June 8, 2021

Bringing Humanity Back to School: Why Data is only Part of the Story

After the last notes of the graduation song play, and the last students exit the campus, we all breathe a heavy sigh of relief. This year especially, I know many of us need time this summer to recover after nearly 18 months of plans, pivots, and protocols. However, summer is also a time we lay out our plans to welcome our new and returning students for the Fall. Fall of 2021 will be unlike any other opening as we prepare for multiple classes of students, new and returning, who may have never set foot on our campuses. In order to prepare, we need to truly envision and consider these experiences, particularly those of all minoritized populations. 

Our second webinar, in partnership with NEBHE, the New England Council, and New Hampshire College and University Council, we dove deep into the data on international trends and enrollment. In particular, international students represent 5.5% of students in the United States, a high that was reached in the 2018-2019 academic year but decreased as much as 43% in 2020. Robin Helms, Assistant Vice President, Learning and Engagement from the American College on Education (ACE) called for a disruptive model to how we understand the international student experience.

As a researcher, I can appreciate the power of data. ACE’s report highlights the 43 percent enrollment decline of international students in 2020. THis is significant no matter which way you slice it. Data leads to models and allows us to see trends over time as well as set goals and measure our impact over time. We may want to measure enrollment, student success based on GPA and engagement, or understand students’ perspectives of resources on campus. 

As a practitioner, I use data for goal setting and accountability, particularly with regards to enrollment and graduation rates. However, when I leave work it's not the data that keeps me awake at night; instead, it is the stories of students who are have struggled, or are struggling, to fit in on campus. It is the stories of international students who are struggling with their mental health and wellbeing, but don’t know where to turn.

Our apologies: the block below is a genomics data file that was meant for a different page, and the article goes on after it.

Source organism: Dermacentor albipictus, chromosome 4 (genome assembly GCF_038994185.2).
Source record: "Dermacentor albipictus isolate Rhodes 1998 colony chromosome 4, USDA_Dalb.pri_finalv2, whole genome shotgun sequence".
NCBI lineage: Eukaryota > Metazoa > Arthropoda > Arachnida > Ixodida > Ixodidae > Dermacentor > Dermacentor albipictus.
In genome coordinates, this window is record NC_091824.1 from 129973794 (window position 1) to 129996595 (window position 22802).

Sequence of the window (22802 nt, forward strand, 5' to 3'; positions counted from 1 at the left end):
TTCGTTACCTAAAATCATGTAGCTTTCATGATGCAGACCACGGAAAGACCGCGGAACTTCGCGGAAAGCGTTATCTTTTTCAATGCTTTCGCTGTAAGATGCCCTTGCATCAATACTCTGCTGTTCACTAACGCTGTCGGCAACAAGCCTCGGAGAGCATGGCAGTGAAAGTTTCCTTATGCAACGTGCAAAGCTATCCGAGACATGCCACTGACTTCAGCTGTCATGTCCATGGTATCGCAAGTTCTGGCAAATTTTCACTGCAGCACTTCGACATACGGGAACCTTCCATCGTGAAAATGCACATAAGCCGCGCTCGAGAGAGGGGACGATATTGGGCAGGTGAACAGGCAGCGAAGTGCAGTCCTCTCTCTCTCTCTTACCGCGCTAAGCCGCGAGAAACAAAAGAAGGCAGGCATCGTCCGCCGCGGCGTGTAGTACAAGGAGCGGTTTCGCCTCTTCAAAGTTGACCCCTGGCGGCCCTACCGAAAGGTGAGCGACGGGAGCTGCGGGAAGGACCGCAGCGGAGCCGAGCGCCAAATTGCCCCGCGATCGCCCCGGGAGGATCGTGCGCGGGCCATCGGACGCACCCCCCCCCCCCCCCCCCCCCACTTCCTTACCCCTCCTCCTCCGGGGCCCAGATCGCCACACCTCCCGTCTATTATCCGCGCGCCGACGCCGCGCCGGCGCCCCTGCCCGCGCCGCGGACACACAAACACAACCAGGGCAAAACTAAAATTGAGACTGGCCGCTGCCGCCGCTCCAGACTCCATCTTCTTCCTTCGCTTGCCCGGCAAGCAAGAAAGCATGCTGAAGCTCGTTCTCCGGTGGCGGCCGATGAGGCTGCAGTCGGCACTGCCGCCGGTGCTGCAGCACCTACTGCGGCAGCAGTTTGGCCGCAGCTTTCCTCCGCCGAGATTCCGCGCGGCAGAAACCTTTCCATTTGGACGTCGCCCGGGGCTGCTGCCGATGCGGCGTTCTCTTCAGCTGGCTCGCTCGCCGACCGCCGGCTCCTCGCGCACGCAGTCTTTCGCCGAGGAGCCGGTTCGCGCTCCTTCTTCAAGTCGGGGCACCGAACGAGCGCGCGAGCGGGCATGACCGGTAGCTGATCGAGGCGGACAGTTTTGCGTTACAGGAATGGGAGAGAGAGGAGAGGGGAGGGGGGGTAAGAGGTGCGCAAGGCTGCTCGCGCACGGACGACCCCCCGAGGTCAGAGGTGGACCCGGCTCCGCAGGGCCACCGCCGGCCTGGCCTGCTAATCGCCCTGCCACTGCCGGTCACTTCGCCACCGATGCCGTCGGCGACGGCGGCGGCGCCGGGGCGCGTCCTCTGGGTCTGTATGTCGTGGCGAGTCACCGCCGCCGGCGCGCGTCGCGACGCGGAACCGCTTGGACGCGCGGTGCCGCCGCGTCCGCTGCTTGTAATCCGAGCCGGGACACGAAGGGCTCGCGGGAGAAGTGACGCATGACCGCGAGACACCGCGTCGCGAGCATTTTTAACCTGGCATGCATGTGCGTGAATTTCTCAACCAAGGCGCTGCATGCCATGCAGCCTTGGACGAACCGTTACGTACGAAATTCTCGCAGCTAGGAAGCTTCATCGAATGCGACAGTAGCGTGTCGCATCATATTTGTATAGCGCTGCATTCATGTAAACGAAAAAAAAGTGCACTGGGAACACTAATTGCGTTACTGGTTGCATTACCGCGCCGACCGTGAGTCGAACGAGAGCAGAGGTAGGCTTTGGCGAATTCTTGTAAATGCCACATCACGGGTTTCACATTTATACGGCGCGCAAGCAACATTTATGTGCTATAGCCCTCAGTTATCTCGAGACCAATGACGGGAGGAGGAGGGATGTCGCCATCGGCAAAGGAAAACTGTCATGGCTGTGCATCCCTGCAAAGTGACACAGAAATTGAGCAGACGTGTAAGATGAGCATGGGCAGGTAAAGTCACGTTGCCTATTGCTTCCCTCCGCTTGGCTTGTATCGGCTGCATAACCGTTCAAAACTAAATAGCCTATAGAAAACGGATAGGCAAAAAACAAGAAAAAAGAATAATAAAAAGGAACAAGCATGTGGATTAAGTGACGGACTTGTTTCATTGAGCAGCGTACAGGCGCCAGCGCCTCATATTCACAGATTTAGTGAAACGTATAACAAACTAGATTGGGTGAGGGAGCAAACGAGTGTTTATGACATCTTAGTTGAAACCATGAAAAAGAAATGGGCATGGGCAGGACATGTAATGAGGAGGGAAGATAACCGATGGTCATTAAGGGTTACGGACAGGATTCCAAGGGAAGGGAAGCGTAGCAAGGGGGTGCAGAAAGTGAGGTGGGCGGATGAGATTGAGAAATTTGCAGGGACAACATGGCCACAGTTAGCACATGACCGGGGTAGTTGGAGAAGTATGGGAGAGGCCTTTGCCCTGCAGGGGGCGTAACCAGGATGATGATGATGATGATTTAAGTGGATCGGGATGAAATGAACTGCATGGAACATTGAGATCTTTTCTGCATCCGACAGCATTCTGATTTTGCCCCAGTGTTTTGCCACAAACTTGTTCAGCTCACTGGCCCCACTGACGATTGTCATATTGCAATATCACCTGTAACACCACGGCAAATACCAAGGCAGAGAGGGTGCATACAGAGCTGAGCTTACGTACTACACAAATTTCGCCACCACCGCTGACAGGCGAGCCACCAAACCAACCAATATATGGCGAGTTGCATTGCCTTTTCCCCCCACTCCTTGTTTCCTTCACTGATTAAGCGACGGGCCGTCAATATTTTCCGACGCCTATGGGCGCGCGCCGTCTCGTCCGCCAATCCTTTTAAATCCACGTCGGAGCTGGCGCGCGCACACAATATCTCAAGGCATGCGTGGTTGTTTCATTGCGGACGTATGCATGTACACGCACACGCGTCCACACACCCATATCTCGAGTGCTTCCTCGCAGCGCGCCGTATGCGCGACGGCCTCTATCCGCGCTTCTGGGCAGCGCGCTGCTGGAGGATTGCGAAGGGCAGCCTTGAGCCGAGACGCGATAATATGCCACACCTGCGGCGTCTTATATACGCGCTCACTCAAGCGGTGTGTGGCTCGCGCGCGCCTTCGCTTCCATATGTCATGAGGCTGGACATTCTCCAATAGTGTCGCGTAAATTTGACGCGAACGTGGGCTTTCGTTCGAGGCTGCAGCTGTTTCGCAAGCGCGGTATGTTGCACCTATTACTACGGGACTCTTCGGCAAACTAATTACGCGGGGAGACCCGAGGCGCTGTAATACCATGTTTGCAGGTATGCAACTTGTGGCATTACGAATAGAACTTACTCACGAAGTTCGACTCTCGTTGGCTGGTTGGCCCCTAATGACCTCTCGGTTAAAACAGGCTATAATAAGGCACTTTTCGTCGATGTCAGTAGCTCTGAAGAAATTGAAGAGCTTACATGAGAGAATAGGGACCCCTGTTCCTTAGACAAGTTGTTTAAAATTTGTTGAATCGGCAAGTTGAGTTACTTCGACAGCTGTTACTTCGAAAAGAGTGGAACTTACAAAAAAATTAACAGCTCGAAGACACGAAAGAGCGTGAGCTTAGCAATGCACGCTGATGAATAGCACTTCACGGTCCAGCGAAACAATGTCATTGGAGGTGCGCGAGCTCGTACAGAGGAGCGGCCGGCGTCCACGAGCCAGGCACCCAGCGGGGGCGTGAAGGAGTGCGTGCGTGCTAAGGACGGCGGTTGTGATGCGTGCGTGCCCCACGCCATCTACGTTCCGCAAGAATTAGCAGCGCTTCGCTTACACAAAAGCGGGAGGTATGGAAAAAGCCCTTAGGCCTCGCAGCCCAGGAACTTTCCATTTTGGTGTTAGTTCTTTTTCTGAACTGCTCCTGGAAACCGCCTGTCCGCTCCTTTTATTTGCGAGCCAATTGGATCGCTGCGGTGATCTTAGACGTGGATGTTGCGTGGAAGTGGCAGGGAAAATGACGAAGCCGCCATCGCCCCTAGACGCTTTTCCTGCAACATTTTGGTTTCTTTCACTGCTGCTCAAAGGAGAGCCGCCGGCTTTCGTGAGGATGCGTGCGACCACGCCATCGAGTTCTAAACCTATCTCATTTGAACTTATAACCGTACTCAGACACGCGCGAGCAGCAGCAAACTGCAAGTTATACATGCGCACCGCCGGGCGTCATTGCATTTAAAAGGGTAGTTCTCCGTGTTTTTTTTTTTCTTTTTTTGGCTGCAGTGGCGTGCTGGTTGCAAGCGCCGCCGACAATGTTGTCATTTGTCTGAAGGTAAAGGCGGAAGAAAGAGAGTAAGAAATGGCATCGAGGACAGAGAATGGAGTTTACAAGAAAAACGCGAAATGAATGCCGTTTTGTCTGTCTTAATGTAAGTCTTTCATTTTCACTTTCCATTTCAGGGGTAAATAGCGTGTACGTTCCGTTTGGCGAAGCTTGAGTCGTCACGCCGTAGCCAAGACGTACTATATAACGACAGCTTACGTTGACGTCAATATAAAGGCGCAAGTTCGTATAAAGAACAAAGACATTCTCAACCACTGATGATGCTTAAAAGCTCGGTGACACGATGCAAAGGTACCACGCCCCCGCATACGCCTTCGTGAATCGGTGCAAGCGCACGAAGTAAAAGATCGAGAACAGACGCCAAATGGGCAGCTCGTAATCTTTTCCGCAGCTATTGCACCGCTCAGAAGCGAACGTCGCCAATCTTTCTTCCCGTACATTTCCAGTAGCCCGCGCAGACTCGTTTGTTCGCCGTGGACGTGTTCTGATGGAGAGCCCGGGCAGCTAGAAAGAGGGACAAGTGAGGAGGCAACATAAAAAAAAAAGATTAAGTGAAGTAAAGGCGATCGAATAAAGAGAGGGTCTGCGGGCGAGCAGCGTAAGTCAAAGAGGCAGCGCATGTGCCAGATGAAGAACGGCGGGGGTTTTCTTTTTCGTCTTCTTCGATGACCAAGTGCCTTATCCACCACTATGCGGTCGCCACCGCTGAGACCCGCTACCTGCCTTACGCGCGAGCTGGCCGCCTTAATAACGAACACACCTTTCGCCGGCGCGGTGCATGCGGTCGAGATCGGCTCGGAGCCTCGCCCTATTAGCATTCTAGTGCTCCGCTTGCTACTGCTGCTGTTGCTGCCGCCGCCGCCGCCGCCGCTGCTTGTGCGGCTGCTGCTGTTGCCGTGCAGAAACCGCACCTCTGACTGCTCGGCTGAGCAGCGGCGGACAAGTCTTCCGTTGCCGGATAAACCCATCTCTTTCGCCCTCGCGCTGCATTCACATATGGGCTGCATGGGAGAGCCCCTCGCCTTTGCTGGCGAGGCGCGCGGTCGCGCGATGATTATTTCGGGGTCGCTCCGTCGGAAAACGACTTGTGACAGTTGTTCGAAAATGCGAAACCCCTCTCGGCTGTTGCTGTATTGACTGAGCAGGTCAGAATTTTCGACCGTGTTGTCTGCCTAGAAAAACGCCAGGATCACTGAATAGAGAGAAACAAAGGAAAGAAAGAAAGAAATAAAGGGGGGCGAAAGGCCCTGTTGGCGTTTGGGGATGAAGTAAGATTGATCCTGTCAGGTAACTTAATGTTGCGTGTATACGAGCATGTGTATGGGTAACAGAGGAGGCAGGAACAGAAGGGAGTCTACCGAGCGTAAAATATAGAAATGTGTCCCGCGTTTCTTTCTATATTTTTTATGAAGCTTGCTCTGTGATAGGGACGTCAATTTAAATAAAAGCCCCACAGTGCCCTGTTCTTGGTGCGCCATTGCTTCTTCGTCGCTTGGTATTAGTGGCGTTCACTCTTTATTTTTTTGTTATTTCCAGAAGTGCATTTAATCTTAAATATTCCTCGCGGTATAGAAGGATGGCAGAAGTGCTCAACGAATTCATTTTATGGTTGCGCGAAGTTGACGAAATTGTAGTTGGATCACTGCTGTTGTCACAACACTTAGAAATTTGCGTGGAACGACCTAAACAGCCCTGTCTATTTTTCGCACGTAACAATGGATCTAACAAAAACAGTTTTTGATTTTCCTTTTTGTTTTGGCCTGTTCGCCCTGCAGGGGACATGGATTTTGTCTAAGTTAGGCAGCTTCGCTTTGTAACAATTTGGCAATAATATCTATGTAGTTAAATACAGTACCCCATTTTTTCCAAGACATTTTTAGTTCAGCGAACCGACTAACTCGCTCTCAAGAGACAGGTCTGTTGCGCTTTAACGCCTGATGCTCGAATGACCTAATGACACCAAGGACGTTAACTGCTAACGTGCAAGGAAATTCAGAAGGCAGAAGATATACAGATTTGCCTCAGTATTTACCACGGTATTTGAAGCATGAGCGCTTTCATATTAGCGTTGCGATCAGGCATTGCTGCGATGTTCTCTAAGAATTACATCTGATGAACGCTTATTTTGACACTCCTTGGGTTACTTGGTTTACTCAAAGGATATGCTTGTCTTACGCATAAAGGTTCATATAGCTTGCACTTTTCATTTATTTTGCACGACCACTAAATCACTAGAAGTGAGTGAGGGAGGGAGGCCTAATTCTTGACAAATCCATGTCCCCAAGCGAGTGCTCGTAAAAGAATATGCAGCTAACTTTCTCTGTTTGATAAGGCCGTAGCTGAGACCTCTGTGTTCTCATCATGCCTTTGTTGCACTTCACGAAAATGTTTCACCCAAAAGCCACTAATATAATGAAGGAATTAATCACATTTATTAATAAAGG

In reflecting on her own undergraduate experience, one student shared - 

At that time, my mental health declined tremendously. I felt isolated, I stopped talking to my friends and my family, my social anxiety became general anxiety, I suffered from insomnia, and I became depressed. I struggled with staying focused at work since I could not pay attention for long periods of time and would experience dissociation. My relationship was affected by this as well. I would feel a rollercoaster of emotions every day. I would go from being happy, into being very angry and aggressive, to being anxious and depressed. Alex would have to deal with that on a daily basis. The haunting thoughts of not being good enough, not knowing how I would stay, nor accepting that I was in love with someone who could not help me achieve my dreams - all became too overwhelming. 

These stories are not new but we must keep hearing them. As we look to assess and analyze data from our own reports, we need to be mindful of how that shapes our goals and mindsets. Whether we find that 20 percent, 80 percent, or 100 percent of international students have experienced isolation or suffered from depression, knowing that even one percent have struggled should initiate a response on our campuses. Specifically when it comes to international students, we know they are extremely unlikely to report issues of mental health or seek help. Could we instead begin to set measurements of “wellness” or “have sought support from friends, family, or others” and see what happens when we start from an asset-based mindset?

Our approach in planning for Fall must truly be disruptive. We should use the data AND listen to student stories in our approach. This second webinar offers a number of reality checks on the work we must do. And while I know we are tired, let us remember that when we prioritize our most marginalized, all win.

About the author: Kelly Golden, Ph.D., currently serves as the Associate Dean of Student Affairs and Enrollment Regis College in Weston, Massachusetts. She has over 12 years of experience across areas in higher education and  always seeking ways to eliminate barriers for students throughout their lifecycle. Kelly is a member of the GAISA executive team.